Azure Striker Gunvolt: The Anime (Armed Blue: Gunvolt OVA in Japan) is a 22-minute Original Video Animation based on Inti Creates' Azure Striker Gunvolt franchise of 2D action platformer games and animated by LandQ Studios. It is an adaptation of part of the first game in the series, Azure Striker Gunvolt. It was released on February 9th, 2017 via Nintendo eShop, and on BD on September 28, 2017.
20 Minutes into the Future, young people start appearing with mysterious psychic powers. They become known as Adepts, and their powers Septima, and become feared by the populace. To protect the public, the Mega Corp. Sumeragi Group uses its "Psychic Protection Program" to keep both Adepts and regular folks safe. However, unbeknownst to the public, this "Psychic Protection Program" is a front for Sumeragi to catch and experiment on Adepts. Upon learning of their atrocities, the independent organization "QUILL" (FEATHER in Japan) is formed to counter Sumeragi and free Adepts under their control.
This is the story of the titular Gunvolt, a young teen freed from Sumeragi's experiments by Asimov, an Adept who leads QUILL's SHEEPS unit in Japan. As the result of Sumeragi, Gunvolt possesses a Septima known as "Azure Striker", which allows him to control and manipulate lightning and electricity. When SHEEPS is tasked with eliminating Lumen, a virtual idol Sumeragi is using to locate and capture Adepts, Gunvolt begins a crash course with a dangerous destiny...
Azure Striker Gunvolt: The Anime contains the following tropes:
- Adaptation Expansion:
- Creepy Electro-Whip Guy gets one extra scene with Merak, in which he's shown to be practically Camp Gay.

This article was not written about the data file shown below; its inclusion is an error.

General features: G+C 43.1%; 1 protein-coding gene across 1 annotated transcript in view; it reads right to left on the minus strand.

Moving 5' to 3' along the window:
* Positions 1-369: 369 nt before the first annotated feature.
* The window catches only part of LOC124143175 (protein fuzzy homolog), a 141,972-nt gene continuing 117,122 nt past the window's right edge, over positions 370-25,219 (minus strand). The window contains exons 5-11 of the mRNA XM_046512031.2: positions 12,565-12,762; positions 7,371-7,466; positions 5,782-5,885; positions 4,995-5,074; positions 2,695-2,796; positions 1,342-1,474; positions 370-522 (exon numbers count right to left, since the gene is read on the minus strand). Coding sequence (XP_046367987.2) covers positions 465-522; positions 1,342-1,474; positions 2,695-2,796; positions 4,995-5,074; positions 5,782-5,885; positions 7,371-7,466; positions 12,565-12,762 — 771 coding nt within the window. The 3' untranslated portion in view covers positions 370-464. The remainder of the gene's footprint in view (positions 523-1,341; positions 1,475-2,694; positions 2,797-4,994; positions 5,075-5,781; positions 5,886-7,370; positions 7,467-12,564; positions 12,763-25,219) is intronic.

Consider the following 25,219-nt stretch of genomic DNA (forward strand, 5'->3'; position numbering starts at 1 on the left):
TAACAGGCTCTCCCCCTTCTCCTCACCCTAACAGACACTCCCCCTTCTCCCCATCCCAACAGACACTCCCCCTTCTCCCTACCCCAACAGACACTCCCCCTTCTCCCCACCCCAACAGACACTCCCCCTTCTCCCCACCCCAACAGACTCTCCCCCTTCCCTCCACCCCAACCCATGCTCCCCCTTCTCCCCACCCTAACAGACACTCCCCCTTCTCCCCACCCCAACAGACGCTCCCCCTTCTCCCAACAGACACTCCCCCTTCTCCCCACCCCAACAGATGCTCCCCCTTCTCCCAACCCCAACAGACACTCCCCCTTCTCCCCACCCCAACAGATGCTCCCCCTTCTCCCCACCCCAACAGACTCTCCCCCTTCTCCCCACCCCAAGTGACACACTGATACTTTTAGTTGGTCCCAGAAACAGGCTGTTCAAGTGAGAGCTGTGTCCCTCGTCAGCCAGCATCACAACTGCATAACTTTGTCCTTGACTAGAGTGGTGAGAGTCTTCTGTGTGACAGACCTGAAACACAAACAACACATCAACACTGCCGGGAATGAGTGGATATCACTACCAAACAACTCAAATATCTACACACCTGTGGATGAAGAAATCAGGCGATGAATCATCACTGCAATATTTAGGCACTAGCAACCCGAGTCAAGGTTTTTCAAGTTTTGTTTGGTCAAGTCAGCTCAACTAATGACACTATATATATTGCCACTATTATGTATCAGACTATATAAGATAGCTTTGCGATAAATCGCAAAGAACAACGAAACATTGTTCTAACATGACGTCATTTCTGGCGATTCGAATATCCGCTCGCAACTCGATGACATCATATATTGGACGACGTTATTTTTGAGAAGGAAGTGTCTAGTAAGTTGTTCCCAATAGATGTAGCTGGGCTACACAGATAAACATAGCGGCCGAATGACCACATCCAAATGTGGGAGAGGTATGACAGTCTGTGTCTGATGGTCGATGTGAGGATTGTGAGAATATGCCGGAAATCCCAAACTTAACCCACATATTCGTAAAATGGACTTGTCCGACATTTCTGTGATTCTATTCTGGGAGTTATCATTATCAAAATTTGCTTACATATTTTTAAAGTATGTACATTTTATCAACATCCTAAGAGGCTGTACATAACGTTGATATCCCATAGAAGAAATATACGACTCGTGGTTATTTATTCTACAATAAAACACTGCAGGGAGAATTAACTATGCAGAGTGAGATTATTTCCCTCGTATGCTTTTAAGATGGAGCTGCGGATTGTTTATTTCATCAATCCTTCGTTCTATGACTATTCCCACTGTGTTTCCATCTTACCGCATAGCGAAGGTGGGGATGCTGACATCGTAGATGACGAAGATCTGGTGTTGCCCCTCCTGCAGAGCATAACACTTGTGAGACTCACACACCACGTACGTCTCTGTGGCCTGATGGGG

- The process of freeing Joule and Lumen is greatly expanded upon, with Joule resisting the transmitters in her capsule and Gunvolt being forced to invoke his full power to break her free.
- Anime Theme Song: "Reality", performed by the local Cyber Diva, Lumen.
- BFS: Luxcalibur, of course. However, while in the game, Gunvolt simply summons the sword to inflict damage, in the anime, Gunvolt grabs it by its handle and cleaves Merak clean into two.
- Big Blackout: When Gunvolt frees Joule, he discharges enough electricity to shut down the entire city.
- Broad Strokes: The latter half of the episode is a loose adaptation of the first game's first mission, with several liberties taken.
- Gunvolt is never tortured, he simply breaks free once he knows Lumen is on the train and grabs Creepy Electro-Whip Guy's electrified whip to recharge himself.
- The train segment is cut down to just two Mantis showing up, and Asimov personally dispatches the second.
- Merak is fought on the train. In the game, Merak is a completely separate level.
- As mentioned in Adaptation Expansion, the scene where Gunvolt frees Joule is extended.
- Gunvolt doesn't break from QUILL on the spot. He is instead disavowed by Asimov post-mission.
- Brown Note: When Joule attempts to break free from her restraining device, she emits a piercing scream that harms Gunvolt. He fights through the pain long enough to get Joule free.